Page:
Three events over past months suggest Russian suppliers could be losing their influence in Eastern Europe. While countries in this region host pipelines for Russia to supply the rest of Europe, several are looking to end their reliance on Russia for oil and gas. Offshore Technology examines the stories showing a changing scene for Eastern Europe.

1.      “Fair” pricing for Poland

Three weeks ago, Russian producer Gazprom cut the prices it charges Poland’s state gas company. The move followed an order by an international arbitration court in Stockholm issued near the end of March. The tribunal agreed Russia had unfairly hiked prices over previous months by $1.5bn.

However, in the weeks following the decision, Gazprom continued to invoice Polish Mining and Gas Extraction Company (PGNiG) at the original rate. On 6 May, Gazprom began complying with these orders. However, it did not repay any of the overpaid funds at the time.

At the time, a PGNiG company spokesperson stated: “Gazprom declared it will adjust the invoices issued for March and April. The declaration has met the expectations of PGNiG concerning full and immediate fulfillment of the Court of Arbitration’s verdict.”

This ruling follows a similar ruling against Gazprom in December when it was ordered to pay Ukrainian company Naftogaz $2.9bn due to lack of supply. It has since paid this bill, with interest.

2.      Supplies to Germany and Poland dry up

On Monday, German gas company Gascade said gas flows from Russia to its Frankfurt pumping station had completely halted that morning. The pumping station lies at the end of the Yamal-Europe Pipeline, which begins in Tver Oblast, Russia. It then passes through Belarus for 575km and Poland for 683km.

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Germany is not Eastern European, but the flow cut comes after a Polish/Russian import deal from the 90s also ran dry. When the deal expired on 17 May, Polish grid operator Gaz-System began auctioning capacity on the pipeline.

Since then, the use of the pipelines has dramatically decreased. Gaz-System said clients have booked capacities of four million kWh/h for Sunday and Monday. In comparison, booking stood at 12.5 million kWh/h on Saturday.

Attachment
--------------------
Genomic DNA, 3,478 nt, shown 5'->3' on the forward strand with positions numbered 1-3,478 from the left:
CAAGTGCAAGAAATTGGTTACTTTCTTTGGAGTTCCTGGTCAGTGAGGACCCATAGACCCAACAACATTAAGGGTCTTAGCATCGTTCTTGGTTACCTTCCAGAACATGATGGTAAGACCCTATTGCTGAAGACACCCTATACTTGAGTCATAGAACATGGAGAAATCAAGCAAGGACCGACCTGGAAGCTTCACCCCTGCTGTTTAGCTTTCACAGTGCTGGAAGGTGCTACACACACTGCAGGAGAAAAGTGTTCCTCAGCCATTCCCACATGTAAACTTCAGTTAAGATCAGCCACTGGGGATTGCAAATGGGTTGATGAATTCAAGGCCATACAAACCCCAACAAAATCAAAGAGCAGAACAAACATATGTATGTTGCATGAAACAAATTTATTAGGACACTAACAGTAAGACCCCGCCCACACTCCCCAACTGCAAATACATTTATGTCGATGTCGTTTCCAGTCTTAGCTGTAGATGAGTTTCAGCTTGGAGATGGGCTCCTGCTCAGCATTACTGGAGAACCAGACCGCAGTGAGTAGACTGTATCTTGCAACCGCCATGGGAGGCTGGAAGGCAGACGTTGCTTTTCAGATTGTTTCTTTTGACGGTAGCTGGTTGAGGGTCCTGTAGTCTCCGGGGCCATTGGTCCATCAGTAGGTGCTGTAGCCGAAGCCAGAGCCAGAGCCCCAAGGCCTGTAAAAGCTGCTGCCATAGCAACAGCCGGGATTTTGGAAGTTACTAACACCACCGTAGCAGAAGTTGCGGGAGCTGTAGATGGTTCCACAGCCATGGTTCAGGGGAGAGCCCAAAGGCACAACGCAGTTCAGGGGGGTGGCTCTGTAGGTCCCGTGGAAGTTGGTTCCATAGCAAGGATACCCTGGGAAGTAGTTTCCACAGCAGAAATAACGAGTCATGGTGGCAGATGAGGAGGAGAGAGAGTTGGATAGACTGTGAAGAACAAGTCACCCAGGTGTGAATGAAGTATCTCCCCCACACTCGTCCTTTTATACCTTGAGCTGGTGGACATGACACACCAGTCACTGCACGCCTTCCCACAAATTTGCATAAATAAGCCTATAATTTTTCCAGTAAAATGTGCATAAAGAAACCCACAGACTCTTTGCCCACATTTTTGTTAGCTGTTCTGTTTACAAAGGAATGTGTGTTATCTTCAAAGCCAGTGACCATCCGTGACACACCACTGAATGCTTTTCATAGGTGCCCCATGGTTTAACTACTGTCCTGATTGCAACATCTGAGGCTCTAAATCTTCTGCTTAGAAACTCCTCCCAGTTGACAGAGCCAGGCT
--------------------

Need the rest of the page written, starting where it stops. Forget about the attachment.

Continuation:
Because of this, Gascade has said: “There is no need for the pumping stations to work 24 hours a day at such low orders for the transit service.”

3.      Belarus looks elsewhere for fuel

Also on Tuesday, a report by Polish analyst firm Esperis showed how Belarus is looking away from Moscow to supply its fuel. Belarus shares a border and a political union with Russia, though it has repeatedly rejected Russian proposals to form an even closer relationship.

The country had a long-standing duty-free supply deal with Russia. However,  disagreements between the countries have caused Russia to disrupt and threaten the deal. Most notably, this happened in 2004 when Gazprom shut off the supply to Belarus after it failed to agree on a price to buy the country’s pipeline network from Beltransgaz.

At the start of this year, Russia cut its oil deliveries to Belarus by three-quarters after ending the previous contract. Smaller Russian oil suppliers with sympathies to Belarus supplied enough oil for refineries to work at minimal levels.

As a result of this, Belarus started buying oil from the US and solicited supply deals from central European countries. It has since taken shipments from Norway, Azerbaijan and Saudi Arabia.

The US Secretary of State has since said US companies “stand ready to deliver 100% of the oil Belarus needs at competitive prices”.

Price war with Saudia Arabia means Russian defeat in Belarus

When Russia entered into an oil price war, it backed down to ship as much oil as possible. It further cut the price offered to Belarus, but the relationship remains damaged. The Esperis report says this means Russia will be Belarus’ cheapest oil supplier until 2024. It now seems likely Belarus will seek alternative suppliers.

Two weeks ago, Russian state oil company Rosneft said it expects to ship nine million tons to Belarus this year. This is around half the level of shipments in other years.

The Esperis report reads: “Last year Belarusian president Alexander Lukashenka stated that according to internal analyses and studies, the reverse flow on Druzhba pipeline seemed to be the most feasible option for possible alternative crude oil deliveries to Belarus.

“Since that time also other Belarusian officials have confirmed that they would like to see first test supplies from the direction of Poland as early as before the end of 2020.”

As part of its diversification, Belarus has taken shipments via Ukraine and Poland. This remains the most viable alternative to supply Belarus before pipeline works are completed.